Whether this is actually the person making the harassing Facebook posts described is unknown.
UPDATE, 2/25/2011: The Facebook page of the person claiming to be "Paul Nelson" is gone. I contacted someone who knows the real Paul Nelson and he told me he would relay the information to him. If this was, as I suspect, a case of someone fabricating an identity by stealing information from publicly-available sources, and the person whose identity was stolen was a member of the armed forces, I hope the full investigative power of the federal government was brought to bear against the identity thief.
Consequently, I am removing the standalone pictures of Paul Nelson,and am blurring his images in the fake Facebook profile.
On Wednesday a girl in a school district about eighty miles from here killed herself as an apparent result of harassment and bullying.
Now, teen suicide is, tragically, nothing new. It's not something that came about as a result of Facebook, or MySpace, or instant messaging, or the Internet, or heavy metal music. Nor are harassment and bullying products of the modern world. Back in my day harassment took the form of anonymous letters and phone calls, back before caller ID and anonymous call rejection and even star sixty-nine. Bullying was generally done through threats or violence against the person or their property.
The Internet didn't bring about harassment or bullying. But it certainly has made doing these things from the cover of anonymity that much easier.
Well, apparent anonymity. No one is truly anonymous on the Internet. If the right people want to trace you, they will, no matter how many fake Facebook profiles or proxy walls you hide behind.
Take, for example, the person calling himself Paul Nelson.
(Photo removed. See 2/25/2011 update, above.)
The person in this photo is most likely not named "Paul Nelson."* The person in this photo is most likely not the person posting as "Paul Nelson." It is, however, a very interesting and important photo, for several reasons.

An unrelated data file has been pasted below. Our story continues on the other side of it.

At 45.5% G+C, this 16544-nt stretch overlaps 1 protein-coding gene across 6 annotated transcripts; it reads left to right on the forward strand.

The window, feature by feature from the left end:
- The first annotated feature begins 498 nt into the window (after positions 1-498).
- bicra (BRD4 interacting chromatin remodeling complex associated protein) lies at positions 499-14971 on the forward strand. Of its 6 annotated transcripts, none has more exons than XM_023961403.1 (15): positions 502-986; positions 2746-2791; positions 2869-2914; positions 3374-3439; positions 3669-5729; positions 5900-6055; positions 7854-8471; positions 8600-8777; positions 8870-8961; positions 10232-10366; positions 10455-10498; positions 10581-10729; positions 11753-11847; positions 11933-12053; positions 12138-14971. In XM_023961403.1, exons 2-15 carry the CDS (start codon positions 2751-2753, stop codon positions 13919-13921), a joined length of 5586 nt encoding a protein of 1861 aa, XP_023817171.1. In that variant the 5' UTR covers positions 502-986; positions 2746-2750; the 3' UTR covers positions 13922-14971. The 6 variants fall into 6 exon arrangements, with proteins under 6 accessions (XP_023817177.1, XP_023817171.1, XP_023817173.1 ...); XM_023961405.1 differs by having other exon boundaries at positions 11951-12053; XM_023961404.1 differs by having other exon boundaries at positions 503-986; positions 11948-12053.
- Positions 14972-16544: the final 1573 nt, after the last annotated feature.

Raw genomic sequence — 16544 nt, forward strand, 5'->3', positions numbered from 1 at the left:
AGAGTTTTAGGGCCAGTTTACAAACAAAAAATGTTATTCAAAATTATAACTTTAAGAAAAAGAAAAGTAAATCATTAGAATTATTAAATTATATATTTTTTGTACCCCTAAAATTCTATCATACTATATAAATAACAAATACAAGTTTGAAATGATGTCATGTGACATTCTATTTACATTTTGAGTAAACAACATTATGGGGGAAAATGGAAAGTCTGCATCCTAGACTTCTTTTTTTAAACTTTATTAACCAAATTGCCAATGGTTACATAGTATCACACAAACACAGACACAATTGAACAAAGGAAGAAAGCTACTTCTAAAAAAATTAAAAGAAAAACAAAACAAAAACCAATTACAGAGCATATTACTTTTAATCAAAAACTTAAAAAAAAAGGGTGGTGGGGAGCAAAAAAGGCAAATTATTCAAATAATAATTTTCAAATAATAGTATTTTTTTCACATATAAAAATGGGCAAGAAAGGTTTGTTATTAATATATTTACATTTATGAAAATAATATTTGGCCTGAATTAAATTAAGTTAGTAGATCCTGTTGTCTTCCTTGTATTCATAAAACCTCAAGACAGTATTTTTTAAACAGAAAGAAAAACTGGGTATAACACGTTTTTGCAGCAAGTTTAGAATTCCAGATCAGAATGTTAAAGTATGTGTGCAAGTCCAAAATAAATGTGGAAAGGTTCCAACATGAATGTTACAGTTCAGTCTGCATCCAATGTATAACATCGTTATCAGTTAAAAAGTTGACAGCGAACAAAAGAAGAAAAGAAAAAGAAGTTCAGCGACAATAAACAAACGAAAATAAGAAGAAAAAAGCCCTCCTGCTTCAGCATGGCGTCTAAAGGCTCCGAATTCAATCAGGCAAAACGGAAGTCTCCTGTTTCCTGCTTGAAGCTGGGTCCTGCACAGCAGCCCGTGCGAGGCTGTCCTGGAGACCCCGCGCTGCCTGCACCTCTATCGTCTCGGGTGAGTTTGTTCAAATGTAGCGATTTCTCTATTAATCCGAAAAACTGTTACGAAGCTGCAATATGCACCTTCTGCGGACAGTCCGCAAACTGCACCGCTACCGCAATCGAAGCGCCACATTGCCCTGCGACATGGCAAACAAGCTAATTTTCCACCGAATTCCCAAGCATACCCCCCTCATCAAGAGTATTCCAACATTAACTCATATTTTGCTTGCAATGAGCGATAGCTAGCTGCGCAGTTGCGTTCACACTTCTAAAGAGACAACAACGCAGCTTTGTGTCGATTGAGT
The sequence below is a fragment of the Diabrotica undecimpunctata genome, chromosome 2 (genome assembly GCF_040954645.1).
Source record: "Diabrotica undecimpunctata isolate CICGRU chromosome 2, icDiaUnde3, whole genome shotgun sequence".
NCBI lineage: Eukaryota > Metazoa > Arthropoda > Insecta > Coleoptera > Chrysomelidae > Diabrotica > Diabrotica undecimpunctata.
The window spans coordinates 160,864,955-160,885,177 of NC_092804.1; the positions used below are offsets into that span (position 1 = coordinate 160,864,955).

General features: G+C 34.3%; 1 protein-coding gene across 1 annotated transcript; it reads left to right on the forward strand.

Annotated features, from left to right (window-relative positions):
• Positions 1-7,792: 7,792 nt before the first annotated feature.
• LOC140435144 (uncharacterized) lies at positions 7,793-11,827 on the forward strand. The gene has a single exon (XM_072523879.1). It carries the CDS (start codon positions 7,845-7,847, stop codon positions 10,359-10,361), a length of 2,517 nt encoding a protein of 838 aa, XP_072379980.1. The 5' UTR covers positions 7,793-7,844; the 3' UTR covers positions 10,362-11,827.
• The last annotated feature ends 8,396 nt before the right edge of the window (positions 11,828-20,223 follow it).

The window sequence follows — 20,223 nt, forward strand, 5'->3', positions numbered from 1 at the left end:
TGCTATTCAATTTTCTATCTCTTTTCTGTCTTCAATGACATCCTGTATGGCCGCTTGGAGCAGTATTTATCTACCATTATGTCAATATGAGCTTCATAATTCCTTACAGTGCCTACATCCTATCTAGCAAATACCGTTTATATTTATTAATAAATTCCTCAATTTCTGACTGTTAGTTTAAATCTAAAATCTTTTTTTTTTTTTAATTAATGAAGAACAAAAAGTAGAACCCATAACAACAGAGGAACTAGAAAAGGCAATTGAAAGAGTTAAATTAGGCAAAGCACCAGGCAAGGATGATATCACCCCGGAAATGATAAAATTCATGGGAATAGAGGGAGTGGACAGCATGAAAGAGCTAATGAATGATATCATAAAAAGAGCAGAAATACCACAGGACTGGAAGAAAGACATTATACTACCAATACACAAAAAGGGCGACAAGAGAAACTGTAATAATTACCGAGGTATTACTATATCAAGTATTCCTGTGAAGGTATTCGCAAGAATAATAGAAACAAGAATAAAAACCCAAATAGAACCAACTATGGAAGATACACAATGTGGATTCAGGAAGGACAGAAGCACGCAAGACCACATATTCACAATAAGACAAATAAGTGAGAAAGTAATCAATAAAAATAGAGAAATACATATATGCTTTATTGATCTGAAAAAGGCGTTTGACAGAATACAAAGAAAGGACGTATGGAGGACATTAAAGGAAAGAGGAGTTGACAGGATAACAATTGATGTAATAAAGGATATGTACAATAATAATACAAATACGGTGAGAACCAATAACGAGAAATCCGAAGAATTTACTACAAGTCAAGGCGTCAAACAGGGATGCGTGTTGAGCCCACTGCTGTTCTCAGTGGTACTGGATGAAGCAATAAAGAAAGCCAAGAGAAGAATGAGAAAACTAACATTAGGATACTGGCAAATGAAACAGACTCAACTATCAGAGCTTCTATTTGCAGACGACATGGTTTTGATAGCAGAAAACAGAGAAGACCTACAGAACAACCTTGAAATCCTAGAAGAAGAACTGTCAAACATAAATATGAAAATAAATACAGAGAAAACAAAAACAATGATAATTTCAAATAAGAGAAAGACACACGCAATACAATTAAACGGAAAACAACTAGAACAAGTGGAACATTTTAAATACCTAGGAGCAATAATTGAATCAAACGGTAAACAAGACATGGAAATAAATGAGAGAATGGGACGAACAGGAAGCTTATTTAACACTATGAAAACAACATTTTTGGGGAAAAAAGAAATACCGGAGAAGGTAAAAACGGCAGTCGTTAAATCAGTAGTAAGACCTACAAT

I don't know the girl who killed herself. I had to look up her location on a map. It's right on the very edge of what anyone could reasonably call "Northeastern Pennsylvania," practically out of the coverage area for the local news. I might never have heard of her if it had not been for someone I knew in high school "liking" a memorial page that was set up on the day of her death. I noticed this on Facebook, and I became curious. I clicked through. I did some basic Googling, and came up with a disturbing top result for her name, an apparent example of online bullying.
The truth is a little more complicated and even more disturbing. The result was for a website where people can anonymously pose questions to specific individuals. The question being asked was very offensive - and it turns out the person being asked was one of this girl's best friends. But it gets weirder: the person who posed the disturbing question was the girl herself. For more insight into this, see this post: danah boyd | apophenia » Digital Self-Harm and Other Acts of Self-Harassment. Danah Boyd has written several other pieces on teens and bullying. This one investigates why so many teens don't perceive bullying as bullying. (One poster on the memorial site described the bullying and harassment as "kids being kids.") Her whole blog looks promising as a resource for someone who wants to learn more about dealing with bullying and harassment.
Back to the issue of Paul Nelson.
I've never really spent much time on a memorial site, a place where friends gather to share their thoughts and memories and strangers come to offer condolences. Or, in some cases, to harass and troll everyone else at the memorial site.